Although fuel efficiency has become a primary concern in the recent decade because of fuel cost, a second major consideration is that of increasing the safety of operation of tractor trailer rigs, particularly from the point of view of safety of other motorists sharing the road with such rigs. A major disadvantage of tractor trailers on the highway is that, unaltered, the turbulent air flow beneath and behind a tractor trailer is generally in a direction transverse to that of the movement of the tractor trailer. This means that in wet or snowy conditions, mist and/or snow is thrown laterally of the trailer causing a vision and turbulance problem for any motorist passing or being passed by the rig. To combat these problems, Grout, Sr. et al, U.S. Pat. No. 3,743,343 discloses a baffle means to be mounted on the undercarriage of the trailer forward of its rear axle(s) which channels the airflow toward the rear and in the direction generally perpendicular to the rotational axes of the wheels, to mitigate the turbulence discharge from beneath the trailer in a direction generally transverse the trailer's movement. Besides the baffle means mounted on the sides forward of the rear axle the Grout patent also discloses a so-called "coagulating means" which is mounted to the undercarriage of the trailer rearwardly of the rear axle and which is designed to gather any turbulent discharge and direct it downwardly towards the road or pavement, thus attempting to minimize lateral discharge.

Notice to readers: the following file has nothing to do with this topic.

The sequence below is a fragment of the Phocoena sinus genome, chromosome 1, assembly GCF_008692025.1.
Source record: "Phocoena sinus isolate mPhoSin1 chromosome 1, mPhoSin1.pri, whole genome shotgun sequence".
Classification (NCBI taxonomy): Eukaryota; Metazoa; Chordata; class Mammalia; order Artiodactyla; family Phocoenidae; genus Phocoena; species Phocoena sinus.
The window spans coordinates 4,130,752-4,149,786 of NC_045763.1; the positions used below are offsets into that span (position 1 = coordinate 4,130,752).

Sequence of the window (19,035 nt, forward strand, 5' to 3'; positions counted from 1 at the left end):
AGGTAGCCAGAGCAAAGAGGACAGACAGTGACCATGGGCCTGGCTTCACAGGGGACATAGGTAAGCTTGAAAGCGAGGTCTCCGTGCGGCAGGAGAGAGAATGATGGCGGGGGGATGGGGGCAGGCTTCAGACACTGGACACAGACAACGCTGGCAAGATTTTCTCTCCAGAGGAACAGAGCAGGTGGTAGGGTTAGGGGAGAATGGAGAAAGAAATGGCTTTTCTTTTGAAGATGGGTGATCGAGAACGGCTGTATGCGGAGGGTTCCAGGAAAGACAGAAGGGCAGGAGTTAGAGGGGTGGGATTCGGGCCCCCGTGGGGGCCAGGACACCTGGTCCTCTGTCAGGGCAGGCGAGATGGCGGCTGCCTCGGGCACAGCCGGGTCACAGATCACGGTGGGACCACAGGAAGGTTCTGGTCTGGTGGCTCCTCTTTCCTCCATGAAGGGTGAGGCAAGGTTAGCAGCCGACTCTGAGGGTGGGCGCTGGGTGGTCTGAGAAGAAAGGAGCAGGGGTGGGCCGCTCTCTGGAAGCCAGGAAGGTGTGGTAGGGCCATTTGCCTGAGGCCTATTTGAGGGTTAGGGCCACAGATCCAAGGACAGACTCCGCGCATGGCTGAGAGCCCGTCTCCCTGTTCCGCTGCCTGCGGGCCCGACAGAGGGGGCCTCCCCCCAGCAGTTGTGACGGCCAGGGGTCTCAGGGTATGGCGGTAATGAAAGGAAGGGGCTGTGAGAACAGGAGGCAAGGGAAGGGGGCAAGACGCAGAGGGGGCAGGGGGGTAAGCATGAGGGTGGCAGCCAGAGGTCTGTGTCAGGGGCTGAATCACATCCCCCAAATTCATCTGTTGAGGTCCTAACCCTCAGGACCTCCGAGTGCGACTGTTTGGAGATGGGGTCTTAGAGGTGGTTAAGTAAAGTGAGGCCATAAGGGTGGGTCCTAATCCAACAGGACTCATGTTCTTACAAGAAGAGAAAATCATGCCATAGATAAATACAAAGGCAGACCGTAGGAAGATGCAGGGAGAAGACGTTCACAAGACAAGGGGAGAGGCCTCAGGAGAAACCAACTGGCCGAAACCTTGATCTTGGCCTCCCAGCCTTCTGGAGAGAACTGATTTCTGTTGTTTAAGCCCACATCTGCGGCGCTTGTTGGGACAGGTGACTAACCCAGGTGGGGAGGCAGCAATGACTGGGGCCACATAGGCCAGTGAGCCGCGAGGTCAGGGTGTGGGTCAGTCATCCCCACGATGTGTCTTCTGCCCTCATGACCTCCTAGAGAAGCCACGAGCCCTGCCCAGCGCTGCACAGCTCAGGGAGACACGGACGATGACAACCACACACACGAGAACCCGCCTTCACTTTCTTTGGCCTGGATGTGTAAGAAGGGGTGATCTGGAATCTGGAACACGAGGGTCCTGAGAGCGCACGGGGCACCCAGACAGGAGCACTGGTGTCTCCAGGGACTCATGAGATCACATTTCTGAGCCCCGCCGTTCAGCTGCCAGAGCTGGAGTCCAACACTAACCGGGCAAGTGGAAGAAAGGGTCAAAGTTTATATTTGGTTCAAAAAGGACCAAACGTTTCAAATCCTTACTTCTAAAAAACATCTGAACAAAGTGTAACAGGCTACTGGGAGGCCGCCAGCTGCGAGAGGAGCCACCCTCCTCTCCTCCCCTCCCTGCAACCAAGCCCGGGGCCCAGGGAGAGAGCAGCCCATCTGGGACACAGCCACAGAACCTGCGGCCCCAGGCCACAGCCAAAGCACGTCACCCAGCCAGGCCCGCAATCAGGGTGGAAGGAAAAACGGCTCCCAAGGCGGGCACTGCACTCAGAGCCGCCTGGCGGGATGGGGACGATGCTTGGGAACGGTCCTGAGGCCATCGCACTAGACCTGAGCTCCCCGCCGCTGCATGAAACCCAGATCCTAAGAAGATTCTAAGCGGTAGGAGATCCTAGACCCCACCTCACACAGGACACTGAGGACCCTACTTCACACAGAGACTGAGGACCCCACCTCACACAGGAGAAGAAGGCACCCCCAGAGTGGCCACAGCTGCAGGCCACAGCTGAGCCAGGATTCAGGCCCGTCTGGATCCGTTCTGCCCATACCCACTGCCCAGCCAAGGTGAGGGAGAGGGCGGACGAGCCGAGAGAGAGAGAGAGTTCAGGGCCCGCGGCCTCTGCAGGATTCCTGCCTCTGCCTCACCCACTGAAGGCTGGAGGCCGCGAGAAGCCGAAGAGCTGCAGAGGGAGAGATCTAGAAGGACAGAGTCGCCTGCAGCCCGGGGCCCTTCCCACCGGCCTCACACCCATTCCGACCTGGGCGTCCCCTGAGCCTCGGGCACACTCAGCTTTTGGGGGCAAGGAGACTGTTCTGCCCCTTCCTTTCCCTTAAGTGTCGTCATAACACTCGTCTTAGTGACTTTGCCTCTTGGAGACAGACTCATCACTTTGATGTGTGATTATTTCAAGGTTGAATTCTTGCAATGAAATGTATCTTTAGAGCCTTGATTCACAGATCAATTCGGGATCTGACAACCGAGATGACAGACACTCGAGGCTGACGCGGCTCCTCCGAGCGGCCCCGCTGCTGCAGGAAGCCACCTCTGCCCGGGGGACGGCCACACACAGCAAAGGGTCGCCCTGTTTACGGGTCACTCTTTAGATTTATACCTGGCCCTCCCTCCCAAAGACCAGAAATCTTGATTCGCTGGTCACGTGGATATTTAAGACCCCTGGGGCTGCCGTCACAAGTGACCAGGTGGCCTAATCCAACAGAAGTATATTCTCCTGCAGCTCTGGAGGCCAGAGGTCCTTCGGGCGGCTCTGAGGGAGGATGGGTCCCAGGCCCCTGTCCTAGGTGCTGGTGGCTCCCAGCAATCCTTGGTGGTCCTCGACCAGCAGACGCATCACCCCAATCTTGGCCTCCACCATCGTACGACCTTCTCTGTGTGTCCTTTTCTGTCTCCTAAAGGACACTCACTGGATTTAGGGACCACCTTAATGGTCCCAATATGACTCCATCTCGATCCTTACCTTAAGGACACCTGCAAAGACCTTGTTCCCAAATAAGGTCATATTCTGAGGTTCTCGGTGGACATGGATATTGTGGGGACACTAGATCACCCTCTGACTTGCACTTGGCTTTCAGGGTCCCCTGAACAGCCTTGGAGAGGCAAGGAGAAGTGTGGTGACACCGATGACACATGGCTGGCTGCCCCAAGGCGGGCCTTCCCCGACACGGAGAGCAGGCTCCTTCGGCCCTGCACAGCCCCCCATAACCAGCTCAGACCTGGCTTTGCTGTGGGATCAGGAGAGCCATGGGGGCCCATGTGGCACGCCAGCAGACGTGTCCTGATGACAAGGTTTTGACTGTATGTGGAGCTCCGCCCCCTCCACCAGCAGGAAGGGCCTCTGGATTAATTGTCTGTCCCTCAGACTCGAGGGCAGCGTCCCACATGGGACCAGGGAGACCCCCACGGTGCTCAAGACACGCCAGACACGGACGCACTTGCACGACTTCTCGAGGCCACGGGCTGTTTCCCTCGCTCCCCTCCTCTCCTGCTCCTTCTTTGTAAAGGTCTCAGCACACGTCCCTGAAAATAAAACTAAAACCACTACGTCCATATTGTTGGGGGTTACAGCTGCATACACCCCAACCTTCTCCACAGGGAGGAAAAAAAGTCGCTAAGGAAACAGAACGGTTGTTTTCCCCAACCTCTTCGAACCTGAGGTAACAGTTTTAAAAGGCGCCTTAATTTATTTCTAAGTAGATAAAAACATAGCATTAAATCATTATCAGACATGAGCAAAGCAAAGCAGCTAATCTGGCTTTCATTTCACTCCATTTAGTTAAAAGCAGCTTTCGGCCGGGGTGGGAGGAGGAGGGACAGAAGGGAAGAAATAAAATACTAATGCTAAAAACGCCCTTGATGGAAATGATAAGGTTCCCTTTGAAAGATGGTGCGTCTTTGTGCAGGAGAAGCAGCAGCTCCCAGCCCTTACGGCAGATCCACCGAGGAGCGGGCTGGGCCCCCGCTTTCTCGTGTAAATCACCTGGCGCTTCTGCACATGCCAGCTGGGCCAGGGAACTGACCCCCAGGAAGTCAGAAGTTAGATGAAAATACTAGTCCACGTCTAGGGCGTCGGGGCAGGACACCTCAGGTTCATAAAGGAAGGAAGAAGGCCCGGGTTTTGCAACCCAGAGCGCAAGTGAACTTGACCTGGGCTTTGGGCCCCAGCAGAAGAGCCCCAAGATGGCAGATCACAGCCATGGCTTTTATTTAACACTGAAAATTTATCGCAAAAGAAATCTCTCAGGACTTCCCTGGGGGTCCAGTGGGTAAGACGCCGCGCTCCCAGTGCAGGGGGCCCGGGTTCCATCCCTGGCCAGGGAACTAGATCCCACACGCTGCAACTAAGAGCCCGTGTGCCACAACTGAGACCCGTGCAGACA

Also known are airstream deflectors for tractor trailer rigs which are mounted on the top of the tractor or on front of the trailer above the tractor, some of which are remotely controlled in deflection attitude by dual acting air cylinders.
It is a principal object of this invention to increase fuel efficiency of a motor vehicle such as a tractor trailer rig, by decreasing turbulence caused by its forward movement and thus reducing resistance to said forward movement. This is accomplished by redirecting the airstream passing underneath the vehicle to primarily impact the rear tire and wheel assemblies of the vehicle in the lower portion thereof.
A further principal object of this invention is to provide a device which increases traffic safety by decreasing the kickup of water spray, mud, snow, or other debris from beneath the wheels of a forwardly moving vehicle, particularly at the rear thereof.
Another objective of this invention is to provide means for cooling the rear tires and brakes of a trailer type vehicle as it travels down a roadway.
A further object of this invention is to provide a device which reduces the buildup of snow, ice and other deposits on the rear axle(s) and cross members, and on the rear end surfaces of a vehicle.